Description of the attraction
The Abbey of the Assumption is a Catholic monastery of the Benedictine order on the top of Mount Zion, dedicated to the taking of the Blessed Virgin Mary into Heavenly Glory.
In the New Testament nothing is written about the life of the Mother of God after the crucifixion and resurrection of Her Son. Some researchers believe that she spent the rest of her life in Ephesus, but most of the legends tell: Mary lived and died in Jerusalem. Three days after Her death, the Apostle Thomas, who was absent during the funeral, returned and asked to open the coffin so that he could say goodbye too. All saw only the burial shroud and felt a wondrous fragrance.
The dogma of the Catholic Church on the Ascension of the Mother of God does not refer to the Apocrypha, but says: "The Immaculate Mother of God, Ever-Virgin Mary, having completed Her life on earth, was taken in body and spirit into Heavenly Glory." It is not indicated where and how this happened, whether her physical death preceded the Ascension of Mary.
Eastern churches do not recognize the dogma of the Ascension, but, venerating the Mother of God, they always celebrate Her Assumption. Many pilgrims flock to the Greek temple of the Assumption of the Virgin in Gethsemane, where, according to legend, is the tomb of Mary. The Catholic tradition believes that the capture of the Blessed Virgin to Heavenly Glory took place on Mount Zion - where the abbey stands.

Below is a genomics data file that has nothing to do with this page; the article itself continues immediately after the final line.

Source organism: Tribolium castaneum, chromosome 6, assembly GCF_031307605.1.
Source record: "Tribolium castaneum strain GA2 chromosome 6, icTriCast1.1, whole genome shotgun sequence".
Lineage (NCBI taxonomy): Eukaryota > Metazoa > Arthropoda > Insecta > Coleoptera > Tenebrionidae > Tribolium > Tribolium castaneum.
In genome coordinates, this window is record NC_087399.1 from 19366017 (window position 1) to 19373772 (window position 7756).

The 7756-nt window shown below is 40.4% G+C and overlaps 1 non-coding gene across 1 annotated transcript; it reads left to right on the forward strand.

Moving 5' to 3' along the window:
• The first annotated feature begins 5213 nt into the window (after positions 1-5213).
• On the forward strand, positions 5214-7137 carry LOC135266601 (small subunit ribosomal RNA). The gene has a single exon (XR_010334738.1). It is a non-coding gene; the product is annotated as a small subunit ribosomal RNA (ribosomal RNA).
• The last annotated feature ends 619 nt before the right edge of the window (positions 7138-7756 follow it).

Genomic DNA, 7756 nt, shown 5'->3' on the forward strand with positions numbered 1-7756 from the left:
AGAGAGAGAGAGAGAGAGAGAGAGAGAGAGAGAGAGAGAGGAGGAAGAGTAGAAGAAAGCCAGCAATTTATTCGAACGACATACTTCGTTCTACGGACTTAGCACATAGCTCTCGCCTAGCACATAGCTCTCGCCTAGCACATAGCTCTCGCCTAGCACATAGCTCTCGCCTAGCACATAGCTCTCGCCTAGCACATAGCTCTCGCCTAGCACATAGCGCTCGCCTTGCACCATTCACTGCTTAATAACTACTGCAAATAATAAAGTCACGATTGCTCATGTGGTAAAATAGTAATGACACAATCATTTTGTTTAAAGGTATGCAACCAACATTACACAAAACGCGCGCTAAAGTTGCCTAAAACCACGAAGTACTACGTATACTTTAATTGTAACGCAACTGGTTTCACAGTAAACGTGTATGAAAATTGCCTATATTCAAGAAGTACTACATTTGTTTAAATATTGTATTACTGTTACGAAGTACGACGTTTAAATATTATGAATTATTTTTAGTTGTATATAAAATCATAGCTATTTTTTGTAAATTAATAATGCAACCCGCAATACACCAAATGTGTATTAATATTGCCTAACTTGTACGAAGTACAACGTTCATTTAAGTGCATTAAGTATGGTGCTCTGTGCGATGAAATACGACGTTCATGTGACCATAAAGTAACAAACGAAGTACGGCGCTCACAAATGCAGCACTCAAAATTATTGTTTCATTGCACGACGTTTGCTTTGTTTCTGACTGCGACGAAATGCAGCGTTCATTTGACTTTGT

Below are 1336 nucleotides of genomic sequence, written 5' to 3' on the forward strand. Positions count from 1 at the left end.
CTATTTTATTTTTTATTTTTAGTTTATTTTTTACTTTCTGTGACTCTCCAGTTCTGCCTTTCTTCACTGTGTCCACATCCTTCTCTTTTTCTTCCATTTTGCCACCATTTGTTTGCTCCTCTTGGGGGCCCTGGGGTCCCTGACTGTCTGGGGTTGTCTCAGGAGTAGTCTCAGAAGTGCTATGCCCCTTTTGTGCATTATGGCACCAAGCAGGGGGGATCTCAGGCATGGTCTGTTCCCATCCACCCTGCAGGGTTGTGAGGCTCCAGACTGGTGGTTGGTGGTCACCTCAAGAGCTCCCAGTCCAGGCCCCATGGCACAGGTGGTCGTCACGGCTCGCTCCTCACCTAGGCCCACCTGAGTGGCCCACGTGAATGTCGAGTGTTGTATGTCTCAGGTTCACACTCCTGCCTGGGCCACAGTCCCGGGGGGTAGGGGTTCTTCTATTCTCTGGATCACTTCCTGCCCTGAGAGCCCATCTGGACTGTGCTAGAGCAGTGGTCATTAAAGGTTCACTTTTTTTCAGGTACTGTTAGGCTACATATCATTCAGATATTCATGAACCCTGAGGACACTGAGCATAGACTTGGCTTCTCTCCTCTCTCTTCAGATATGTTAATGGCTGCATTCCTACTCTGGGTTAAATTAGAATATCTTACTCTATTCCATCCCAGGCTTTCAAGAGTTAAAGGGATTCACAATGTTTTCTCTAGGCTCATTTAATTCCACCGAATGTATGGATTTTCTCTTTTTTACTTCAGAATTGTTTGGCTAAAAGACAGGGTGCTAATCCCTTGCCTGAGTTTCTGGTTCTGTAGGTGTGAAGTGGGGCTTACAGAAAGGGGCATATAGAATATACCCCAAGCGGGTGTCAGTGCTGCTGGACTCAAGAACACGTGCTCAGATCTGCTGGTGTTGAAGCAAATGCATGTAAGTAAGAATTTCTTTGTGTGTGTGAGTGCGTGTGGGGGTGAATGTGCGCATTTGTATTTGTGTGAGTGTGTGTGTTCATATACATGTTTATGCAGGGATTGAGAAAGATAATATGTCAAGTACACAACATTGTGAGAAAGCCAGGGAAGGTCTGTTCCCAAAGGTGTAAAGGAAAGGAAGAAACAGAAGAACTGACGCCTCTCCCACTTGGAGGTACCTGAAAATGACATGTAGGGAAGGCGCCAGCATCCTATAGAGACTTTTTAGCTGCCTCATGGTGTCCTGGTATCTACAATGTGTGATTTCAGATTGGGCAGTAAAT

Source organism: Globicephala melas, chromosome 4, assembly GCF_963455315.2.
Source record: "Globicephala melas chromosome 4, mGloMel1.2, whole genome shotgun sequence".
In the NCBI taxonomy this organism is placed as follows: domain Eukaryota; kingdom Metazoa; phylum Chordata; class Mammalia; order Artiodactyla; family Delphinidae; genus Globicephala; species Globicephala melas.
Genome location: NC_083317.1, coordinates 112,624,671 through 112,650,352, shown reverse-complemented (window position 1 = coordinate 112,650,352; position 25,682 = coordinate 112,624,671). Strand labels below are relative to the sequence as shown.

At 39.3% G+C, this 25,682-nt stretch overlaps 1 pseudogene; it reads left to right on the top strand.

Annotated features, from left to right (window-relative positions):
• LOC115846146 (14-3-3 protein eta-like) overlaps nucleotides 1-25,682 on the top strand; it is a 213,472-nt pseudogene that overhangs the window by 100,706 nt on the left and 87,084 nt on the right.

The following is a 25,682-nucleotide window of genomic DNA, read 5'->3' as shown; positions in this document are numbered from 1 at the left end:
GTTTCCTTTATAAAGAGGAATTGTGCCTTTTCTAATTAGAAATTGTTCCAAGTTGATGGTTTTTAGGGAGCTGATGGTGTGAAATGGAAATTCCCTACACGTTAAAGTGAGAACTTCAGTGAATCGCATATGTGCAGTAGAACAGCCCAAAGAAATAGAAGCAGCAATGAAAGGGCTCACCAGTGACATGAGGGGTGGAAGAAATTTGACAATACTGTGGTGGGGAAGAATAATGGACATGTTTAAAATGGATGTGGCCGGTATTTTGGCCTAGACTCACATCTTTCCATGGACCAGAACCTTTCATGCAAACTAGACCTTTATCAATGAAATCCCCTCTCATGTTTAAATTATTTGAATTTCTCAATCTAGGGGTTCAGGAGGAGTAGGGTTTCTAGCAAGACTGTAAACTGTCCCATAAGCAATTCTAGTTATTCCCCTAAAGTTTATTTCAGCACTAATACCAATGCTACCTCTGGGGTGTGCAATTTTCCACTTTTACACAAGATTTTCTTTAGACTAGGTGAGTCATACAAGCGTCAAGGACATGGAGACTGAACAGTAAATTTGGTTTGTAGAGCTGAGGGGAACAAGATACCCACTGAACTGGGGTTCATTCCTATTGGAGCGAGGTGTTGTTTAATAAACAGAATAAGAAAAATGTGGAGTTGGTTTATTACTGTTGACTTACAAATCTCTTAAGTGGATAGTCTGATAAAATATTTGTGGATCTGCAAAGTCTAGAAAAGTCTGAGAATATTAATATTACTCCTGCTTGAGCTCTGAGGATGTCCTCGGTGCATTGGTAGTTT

The local Basilica of the Assumption is young compared to many Jerusalem temples, it recently turned a hundred years old. But it stands on ancient stones. The first temple was built here in the 1st century. The churches erected afterwards were destroyed by both Persians and Muslims. In 1898, Kaiser Wilhelm II, during a visit to the Holy Land, bought this plot (a field full of rubble) for German Catholics. For 12 years, a monastery complex was built here according to the project of the Cologne architect Heinrich Renard.
The massive basilica building with four turrets around a conical roof and a bell tower with a helmet-shaped dome are visible from many points of Jerusalem. The bell tower is crowned with a weather vane in the form of a rooster, reminding that it was on Mount Zion, in the courtyard of the high priest Caiaphas, that Peter's denial took place three times - before the cock crowed twice. Out of respect for the neighboring shrine, the tomb of King David, the high chapel was erected so that its shadow would not fall on the tomb.
The unusual beauty of the basilica is best seen if you walk along the alley leading from the Zion Gate. The narrow street ends - and the bulk of the temple suddenly rises in front of the visitor. The interior is no less impressive: austere gray walls, and only above the altar and in the chapels the mosaic shines in gold. An extraordinary chapel in the crypt, trimmed with ivory and ebony, is a gift from the Republic of Côte d'Ivoire.
In the center of the crypt is a statue of the Virgin Mary lying on her deathbed. The sculpture is made of cherry wood and ivory. Mary's robe was originally gilded and embellished with chased silver, but nothing survived after the 1948 Arab-Israeli War. The mosaic dome above Mary depicts Jesus opening his arms to His Mother, ready to take Her into Heavenly Glory.